Other than the contributions of the scribes, all of the work was done by Doug and his wife, Dawn. The magazine quickly took on cult status and became a most popular form of communication and entertainment. By 1973 the workload had increased to the degree that it required a sub-editor, Merv Hindson. That year Doug also served on the Executive Committee.
Doug was also very active in the social events and other activities of the Caulfield Training Track group. He was president for a number of years.
For his publishing work Langham was awarded VFLUA honorary life membership in 1972 and he remained the editor until 1974. It was at this stage that he left field umpiring and returned to the VFL Reserve Grade to continue umpring, this time in the goals.
Almost immediatley successful the umpired the 1975 and 1976 Reserve Grade Grand Finals and so returned to the senior list in 1977.
On 2 April Langham was awarded Heritage No. 169 when he umpired his first VFL match at the Junction Oval. He and partner Gerald Gaffney were busy given that it was a 38-goal, 38-behinds match resulting in a win for the Lions over the Tigers.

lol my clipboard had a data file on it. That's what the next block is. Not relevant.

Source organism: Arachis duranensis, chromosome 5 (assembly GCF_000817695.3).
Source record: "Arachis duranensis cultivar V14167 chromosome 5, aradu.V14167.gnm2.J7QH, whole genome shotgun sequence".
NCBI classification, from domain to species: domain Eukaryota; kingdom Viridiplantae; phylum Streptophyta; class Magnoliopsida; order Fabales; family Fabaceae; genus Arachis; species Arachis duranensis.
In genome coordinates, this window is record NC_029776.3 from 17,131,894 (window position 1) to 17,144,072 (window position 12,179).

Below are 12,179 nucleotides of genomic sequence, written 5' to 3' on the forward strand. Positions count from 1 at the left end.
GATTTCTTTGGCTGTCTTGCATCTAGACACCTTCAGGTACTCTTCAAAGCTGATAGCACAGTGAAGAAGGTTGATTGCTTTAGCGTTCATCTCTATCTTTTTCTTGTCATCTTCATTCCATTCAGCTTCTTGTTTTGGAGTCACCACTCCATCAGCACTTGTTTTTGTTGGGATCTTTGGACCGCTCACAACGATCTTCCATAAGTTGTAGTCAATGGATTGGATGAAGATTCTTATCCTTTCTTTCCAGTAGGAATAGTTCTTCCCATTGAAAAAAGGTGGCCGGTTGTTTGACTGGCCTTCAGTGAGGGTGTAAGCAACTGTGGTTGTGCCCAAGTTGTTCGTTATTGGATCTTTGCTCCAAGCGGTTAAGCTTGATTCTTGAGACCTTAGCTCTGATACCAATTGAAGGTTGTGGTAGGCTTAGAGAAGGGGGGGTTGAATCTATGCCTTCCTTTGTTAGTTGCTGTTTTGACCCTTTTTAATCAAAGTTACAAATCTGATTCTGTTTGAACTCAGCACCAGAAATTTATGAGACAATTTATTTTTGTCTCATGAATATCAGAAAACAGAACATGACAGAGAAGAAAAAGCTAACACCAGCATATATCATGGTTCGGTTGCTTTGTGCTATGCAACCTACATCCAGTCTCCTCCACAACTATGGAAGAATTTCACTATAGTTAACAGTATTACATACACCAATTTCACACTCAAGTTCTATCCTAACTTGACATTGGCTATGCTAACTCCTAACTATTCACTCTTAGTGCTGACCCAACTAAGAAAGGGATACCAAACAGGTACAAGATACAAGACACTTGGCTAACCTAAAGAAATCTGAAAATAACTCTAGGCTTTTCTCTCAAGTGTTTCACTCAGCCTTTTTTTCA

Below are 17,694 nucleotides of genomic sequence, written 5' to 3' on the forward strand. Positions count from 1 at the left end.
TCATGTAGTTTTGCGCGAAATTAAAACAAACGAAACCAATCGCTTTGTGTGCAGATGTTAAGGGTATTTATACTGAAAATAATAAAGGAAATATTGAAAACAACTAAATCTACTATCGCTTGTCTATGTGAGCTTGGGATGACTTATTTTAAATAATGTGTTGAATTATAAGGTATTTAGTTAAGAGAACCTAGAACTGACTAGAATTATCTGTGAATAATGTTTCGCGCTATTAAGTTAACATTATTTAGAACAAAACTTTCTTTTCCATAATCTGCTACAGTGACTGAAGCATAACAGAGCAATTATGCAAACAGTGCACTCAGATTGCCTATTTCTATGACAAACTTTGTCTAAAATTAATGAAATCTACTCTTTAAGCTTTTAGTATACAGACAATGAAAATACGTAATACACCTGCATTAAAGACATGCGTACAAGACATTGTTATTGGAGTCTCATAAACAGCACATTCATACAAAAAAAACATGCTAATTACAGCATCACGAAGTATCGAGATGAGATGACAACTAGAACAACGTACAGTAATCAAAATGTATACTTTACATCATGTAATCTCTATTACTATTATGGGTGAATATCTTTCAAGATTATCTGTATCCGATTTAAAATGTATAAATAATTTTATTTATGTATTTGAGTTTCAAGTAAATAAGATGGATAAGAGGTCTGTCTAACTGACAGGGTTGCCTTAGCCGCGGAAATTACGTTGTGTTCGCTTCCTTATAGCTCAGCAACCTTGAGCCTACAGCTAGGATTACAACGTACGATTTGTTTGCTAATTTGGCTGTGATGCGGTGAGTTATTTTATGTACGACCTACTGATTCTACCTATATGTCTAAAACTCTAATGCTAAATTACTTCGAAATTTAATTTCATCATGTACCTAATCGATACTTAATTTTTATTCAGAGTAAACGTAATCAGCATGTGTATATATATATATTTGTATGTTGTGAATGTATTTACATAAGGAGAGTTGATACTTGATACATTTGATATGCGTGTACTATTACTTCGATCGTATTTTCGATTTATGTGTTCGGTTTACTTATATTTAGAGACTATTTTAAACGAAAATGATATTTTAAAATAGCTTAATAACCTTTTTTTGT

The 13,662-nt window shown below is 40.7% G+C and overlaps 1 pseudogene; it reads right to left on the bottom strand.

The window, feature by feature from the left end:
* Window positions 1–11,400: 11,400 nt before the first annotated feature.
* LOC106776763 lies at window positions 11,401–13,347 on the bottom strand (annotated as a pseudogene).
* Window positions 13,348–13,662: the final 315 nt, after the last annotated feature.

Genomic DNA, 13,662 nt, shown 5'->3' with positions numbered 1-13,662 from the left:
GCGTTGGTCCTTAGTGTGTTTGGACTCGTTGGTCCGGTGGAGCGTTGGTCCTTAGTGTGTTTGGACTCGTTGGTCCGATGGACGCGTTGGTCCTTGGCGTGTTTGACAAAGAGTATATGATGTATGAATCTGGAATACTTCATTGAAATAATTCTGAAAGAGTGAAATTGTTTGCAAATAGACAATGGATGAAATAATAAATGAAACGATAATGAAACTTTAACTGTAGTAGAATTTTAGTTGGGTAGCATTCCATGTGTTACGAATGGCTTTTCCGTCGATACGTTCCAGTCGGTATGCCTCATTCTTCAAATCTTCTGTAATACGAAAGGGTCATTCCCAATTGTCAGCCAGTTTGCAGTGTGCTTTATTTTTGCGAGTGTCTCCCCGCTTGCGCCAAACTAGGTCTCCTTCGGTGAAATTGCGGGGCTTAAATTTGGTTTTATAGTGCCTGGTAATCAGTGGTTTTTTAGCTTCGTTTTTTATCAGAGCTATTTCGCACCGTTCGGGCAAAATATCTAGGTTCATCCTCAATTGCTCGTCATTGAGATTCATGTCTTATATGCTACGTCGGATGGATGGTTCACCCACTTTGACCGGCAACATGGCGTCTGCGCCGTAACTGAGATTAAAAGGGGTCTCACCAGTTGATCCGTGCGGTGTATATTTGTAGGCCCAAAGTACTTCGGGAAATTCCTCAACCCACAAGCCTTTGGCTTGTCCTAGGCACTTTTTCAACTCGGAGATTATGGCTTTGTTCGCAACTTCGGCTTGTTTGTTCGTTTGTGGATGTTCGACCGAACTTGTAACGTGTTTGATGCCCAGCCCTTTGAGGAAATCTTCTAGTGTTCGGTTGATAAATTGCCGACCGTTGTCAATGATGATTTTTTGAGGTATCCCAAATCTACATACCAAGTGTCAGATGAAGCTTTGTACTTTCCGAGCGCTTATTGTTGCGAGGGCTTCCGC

The goal umpiring success continued with 17 matches and the qualifying final that year and in 1978 another 17 home and away and the second semi-final. The Hawthorn-North Melbourne semi-final was Doug’s last, leaving his total at 40 VFL matches in two seasons.
After retiring from the field Doug continued to contribute to umpiring as a Board Member of the Dandenong and District Junior Football League from 1980-1984 and Assistant Advisor at the South East Suburban Football League from 1985-1989. During this period he was also following the umpiring career of his son, Craig, who was a field with the VFL Senior List. They had umpired together on the VFL Reserve Grade in 1976 when Craig was a boundary umpire.
Doug passed away on 26 June 2010 after a battle with cancer.
Vale Doug Langham “The Man in White”.